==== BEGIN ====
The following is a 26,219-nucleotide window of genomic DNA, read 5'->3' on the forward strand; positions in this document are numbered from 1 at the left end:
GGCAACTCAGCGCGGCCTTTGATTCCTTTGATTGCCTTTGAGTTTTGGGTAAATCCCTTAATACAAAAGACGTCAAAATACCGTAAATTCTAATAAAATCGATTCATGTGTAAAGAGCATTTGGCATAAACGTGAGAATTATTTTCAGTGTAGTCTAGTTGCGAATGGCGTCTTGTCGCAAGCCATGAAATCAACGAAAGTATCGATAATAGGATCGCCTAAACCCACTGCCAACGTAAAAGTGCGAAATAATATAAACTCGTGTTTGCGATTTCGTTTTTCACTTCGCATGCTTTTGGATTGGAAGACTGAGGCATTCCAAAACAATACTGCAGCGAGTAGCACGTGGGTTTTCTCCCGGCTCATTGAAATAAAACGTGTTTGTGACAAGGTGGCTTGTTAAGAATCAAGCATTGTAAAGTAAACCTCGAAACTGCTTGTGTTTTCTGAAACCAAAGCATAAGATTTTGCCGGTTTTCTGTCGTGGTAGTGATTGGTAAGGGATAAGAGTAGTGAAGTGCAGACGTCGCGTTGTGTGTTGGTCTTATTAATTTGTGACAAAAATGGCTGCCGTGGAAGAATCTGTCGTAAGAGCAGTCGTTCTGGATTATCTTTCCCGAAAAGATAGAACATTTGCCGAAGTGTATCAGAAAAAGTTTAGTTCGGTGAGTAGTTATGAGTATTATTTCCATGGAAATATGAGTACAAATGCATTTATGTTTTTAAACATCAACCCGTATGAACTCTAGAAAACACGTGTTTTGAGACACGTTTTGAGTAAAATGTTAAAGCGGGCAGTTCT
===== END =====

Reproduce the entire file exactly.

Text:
The following is a 26,219-nucleotide window of genomic DNA, read 5'->3' on the forward strand; positions in this document are numbered from 1 at the left end:
GGCAACTCAGCGCGGCCTTTGATTCCTTTGATTGCCTTTGAGTTTTGGGTAAATCCCTTAATACAAAAGACGTCAAAATACCGTAAATTCTAATAAAATCGATTCATGTGTAAAGAGCATTTGGCATAAACGTGAGAATTATTTTCAGTGTAGTCTAGTTGCGAATGGCGTCTTGTCGCAAGCCATGAAATCAACGAAAGTATCGATAATAGGATCGCCTAAACCCACTGCCAACGTAAAAGTGCGAAATAATATAAACTCGTGTTTGCGATTTCGTTTTTCACTTCGCATGCTTTTGGATTGGAAGACTGAGGCATTCCAAAACAATACTGCAGCGAGTAGCACGTGGGTTTTCTCCCGGCTCATTGAAATAAAACGTGTTTGTGACAAGGTGGCTTGTTAAGAATCAAGCATTGTAAAGTAAACCTCGAAACTGCTTGTGTTTTCTGAAACCAAAGCATAAGATTTTGCCGGTTTTCTGTCGTGGTAGTGATTGGTAAGGGATAAGAGTAGTGAAGTGCAGACGTCGCGTTGTGTGTTGGTCTTATTAATTTGTGACAAAAATGGCTGCCGTGGAAGAATCTGTCGTAAGAGCAGTCGTTCTGGATTATCTTTCCCGAAAAGATAGAACATTTGCCGAAGTGTATCAGAAAAAGTTTAGTTCGGTGAGTAGTTATGAGTATTATTTCCATGGAAATATGAGTACAAATGCATTTATGTTTTTAAACATCAACCCGTATGAACTCTAGAAAACACGTGTTTTGAGACACGTTTTGAGTAAAATGTTAAAGCGGGCAGTTCT